Week 10 of boxrest (and it is not quite so hellish anymore!)

Mary Poppins

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Oct 10, 2004
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Ben and I are now into week 9 of strict box rest. He has 7 more weeks until the vet comes back to look at him but realistically we are looking at Easter time before he can be turned out. My old regime was really starting to take it's toll so I have made some changes.

He is now in a 12ft by 12ft outdoor stable (he was previously in an indoor barn). This is on a main corridor through the yard so he can see much more of what is going on. The stable has much better ventilation with a window on the opposite side so he can really see so much more. I have doubled the size of his bed so it is much bigger than before. He seems to be lying down more so this is working well.

I have stopped my 5:30am visits and instead the yard is putting hay in his stable when they feed the other horses at 7:30am. I then go down at lunchtime to muck out etc. and then again about 7pm. The bigger bed and stable mean that he doesn't need to by mucked out first thing, and I can balance the other responsibilities I have (kids, work, college) and get a better nights sleep.

He is much more settled now, but still kicks the door when he is waiting for me to get his feed. I think that being outside in the fresh air has given him a boost and he is almost back to his normal laid back self. He has two 5 minute walks per day and I do need dually to lead him otherwise he quite literally pulls me over to get grass. He can have more contact with his field mates as they walk past him everyday and stop for a few minutes so they can touch each other. He really enjoys this.

So overall, things are as good as they can be under the circumstances, he is much more settled and seems almost content. I am taking each day as it comes and trying to just enjoy looking after him and not think about our options for the future. Living in the moment is the best thing we can do right now.
 

domane

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Oh that all sounds much more "making good of a bad situation". Moving stables can make such a big difference. When Jack was stabled in our American barn he was much more settled (for Jack!!) in the one right by the exit because he could see a lot more.

Im glad you're getting more sleep- that definitely won't have been helping your stress levels!!
 

Mary Poppins

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Oh that all sounds much more "making good of a bad situation". Moving stables can make such a big difference. When Jack was stabled in our American barn he was much more settled (for Jack!!) in the one right by the exit because he could see a lot more.

Im glad you're getting more sleep- that definitely won't have been helping your stress levels!!
It was my vet who suggested moving stables when I was discussing how unhappy Ben had been. He said that the stable I was in previously wasn't big enough for him and there wasn't enough ventilation flowing through, or enough going on to stimulate him. As Ben has always lived out, he thought that he was probably missing the outside world and being in the fresh air. He didn't want him on any calmer or sedation and felt that a better stable would solve the problem. And he was right. I felt a bit foolish for not realising that myself to be honest. I thought that the indoor barn would suit him better because there are lots of other horses in there but it turns out Ben prefers being outside.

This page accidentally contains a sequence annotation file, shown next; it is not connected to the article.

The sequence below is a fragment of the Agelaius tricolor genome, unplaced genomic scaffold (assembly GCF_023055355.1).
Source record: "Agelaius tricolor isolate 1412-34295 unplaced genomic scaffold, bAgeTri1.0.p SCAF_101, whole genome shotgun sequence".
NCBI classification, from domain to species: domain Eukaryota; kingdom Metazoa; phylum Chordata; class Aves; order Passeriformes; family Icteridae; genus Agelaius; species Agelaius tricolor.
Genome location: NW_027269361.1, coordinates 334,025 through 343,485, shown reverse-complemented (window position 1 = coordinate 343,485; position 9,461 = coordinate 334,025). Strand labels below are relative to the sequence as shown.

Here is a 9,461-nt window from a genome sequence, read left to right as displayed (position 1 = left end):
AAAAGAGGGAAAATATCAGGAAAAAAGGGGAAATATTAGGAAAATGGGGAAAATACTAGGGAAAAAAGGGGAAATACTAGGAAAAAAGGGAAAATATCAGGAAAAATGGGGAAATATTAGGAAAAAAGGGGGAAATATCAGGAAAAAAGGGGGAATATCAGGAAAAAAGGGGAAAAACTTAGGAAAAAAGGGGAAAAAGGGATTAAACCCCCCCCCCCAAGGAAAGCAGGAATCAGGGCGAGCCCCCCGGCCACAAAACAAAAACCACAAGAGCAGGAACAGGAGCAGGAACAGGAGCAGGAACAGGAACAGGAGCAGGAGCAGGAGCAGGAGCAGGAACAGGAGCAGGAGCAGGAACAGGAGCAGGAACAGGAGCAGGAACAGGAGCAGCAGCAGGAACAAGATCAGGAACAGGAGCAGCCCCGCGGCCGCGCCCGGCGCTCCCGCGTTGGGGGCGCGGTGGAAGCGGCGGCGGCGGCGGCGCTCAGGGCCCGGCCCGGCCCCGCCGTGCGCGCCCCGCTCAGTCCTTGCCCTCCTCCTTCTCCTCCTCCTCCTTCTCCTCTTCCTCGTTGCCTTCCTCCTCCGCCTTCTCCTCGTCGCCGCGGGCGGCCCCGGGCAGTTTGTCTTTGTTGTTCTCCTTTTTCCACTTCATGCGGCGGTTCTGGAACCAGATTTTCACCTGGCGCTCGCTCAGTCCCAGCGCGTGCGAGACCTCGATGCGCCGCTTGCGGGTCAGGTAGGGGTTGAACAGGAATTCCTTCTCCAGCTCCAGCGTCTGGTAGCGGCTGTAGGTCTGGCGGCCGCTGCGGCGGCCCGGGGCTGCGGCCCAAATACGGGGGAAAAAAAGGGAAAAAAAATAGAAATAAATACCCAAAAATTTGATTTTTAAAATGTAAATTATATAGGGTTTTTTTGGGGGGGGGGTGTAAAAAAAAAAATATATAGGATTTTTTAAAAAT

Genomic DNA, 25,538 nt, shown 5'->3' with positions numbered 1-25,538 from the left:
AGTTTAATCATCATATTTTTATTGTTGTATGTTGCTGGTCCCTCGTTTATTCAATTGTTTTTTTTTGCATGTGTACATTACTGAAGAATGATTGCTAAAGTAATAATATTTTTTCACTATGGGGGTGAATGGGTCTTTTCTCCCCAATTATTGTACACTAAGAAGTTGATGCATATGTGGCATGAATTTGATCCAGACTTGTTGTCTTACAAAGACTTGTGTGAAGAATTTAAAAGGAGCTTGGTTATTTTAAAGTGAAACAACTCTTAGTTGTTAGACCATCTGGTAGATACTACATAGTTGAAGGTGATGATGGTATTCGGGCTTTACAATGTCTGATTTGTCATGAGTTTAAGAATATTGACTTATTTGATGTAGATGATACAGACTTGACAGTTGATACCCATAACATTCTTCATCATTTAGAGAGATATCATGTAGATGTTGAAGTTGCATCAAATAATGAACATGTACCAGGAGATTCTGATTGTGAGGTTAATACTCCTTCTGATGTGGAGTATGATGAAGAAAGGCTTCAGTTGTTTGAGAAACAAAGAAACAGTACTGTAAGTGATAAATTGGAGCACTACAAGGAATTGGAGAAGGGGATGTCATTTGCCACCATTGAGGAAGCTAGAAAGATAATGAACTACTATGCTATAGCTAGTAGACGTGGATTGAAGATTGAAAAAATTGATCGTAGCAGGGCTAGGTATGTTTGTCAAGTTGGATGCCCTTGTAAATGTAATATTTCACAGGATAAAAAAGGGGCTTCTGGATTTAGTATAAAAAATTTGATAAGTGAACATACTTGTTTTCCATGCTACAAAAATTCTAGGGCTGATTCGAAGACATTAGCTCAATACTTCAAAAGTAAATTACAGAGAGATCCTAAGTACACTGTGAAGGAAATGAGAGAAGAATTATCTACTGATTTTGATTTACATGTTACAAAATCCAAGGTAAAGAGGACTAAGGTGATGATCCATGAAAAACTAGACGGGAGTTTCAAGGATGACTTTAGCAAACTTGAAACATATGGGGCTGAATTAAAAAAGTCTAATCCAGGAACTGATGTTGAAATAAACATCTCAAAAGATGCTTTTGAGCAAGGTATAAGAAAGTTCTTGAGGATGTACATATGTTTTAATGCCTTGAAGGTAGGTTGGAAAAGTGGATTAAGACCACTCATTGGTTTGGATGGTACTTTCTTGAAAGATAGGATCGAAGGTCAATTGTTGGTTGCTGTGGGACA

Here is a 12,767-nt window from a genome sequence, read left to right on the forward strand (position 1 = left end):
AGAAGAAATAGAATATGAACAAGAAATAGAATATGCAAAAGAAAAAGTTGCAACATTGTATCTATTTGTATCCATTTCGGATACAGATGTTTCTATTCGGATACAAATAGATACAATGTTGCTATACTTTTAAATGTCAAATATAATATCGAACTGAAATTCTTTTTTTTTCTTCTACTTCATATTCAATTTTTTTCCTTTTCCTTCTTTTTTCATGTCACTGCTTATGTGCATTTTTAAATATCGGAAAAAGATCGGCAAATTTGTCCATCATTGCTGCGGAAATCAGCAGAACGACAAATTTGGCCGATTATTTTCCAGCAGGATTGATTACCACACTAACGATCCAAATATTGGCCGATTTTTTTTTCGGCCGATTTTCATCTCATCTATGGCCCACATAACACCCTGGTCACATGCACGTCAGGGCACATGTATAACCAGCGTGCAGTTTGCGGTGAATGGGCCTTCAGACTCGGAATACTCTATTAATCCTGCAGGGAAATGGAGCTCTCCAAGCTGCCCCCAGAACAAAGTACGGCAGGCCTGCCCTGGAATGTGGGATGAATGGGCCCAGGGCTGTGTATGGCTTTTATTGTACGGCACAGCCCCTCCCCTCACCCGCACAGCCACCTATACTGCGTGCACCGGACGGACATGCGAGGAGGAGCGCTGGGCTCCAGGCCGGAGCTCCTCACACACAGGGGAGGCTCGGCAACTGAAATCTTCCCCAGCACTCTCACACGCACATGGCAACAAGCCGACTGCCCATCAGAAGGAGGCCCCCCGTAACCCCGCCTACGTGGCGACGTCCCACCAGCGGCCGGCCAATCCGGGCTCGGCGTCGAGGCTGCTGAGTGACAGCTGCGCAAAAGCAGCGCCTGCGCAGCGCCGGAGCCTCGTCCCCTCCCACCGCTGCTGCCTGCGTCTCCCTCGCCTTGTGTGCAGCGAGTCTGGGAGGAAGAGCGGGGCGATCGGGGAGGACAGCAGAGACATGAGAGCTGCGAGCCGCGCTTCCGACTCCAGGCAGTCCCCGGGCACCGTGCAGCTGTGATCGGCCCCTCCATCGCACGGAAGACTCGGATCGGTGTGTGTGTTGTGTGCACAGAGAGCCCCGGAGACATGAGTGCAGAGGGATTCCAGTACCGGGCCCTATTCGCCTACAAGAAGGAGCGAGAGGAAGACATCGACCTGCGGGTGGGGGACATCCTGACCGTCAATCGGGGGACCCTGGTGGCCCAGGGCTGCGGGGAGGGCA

Mary Poppins

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Also, I have stopped soaking his hay and am trying him on dry hay. Soaking 4 haynets per day was such a big job and then having to take out anything he hadn't eaten was so heavy as well. He does have a dust allergy but I will monitor him and if he starts coughing I will either have to go back to soaking or give him haylege. He covers his bed in hay, so it's a mixture of shavings and hay now, but I don't really mind that because it isn't heavy and doesn't make his stable soaking wet. He likes the taste of unsoaked hay better as well.
 

Trewsers

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Oct 13, 2004
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Glad to read this, all sounds very positive. Really do understand too, it's a balance that needs to be found between keeping him sane and you too! Good to hear you can have more sleep. Lots of vibes of encouragement for getting through it too.x
 
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bitsnpieces

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It sounds like you’ve got a good routine going, it’s such a fine balance and one that’s different for every horse and owner!
 

diplomaticandtactful

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I did six months with Rose when she had lamnitis, but I was lucky in that she was at home and we had a double stable looking out onto the field and she could see everything. In the end we put a fence up on the concrete outside the stable so she could come outdoors and stand in the sun, which made it easier for her to tolerate. We have rubber mats and they make it a lot easier. If I have to do it again, I would put in a deep litter and then just take out the poo and dig the whole lot out at the end of the process, I have done that for the donkeys if they have been ill and while it is a chore at the end it makes the day to day a bit quicker. Good luck, it's hard work. Carrying soaked hay it a bugger which is why I use haylage, plus we can't get decent hay locally.
 

Mary Poppins

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Thanks for all the support. We are taking each day as it comes. I really miss riding him and having fun with him. I try to keep him occupied but it’s hard when he is only allowed out of his stable for two 5 minute walks per day. I just hope he gets better.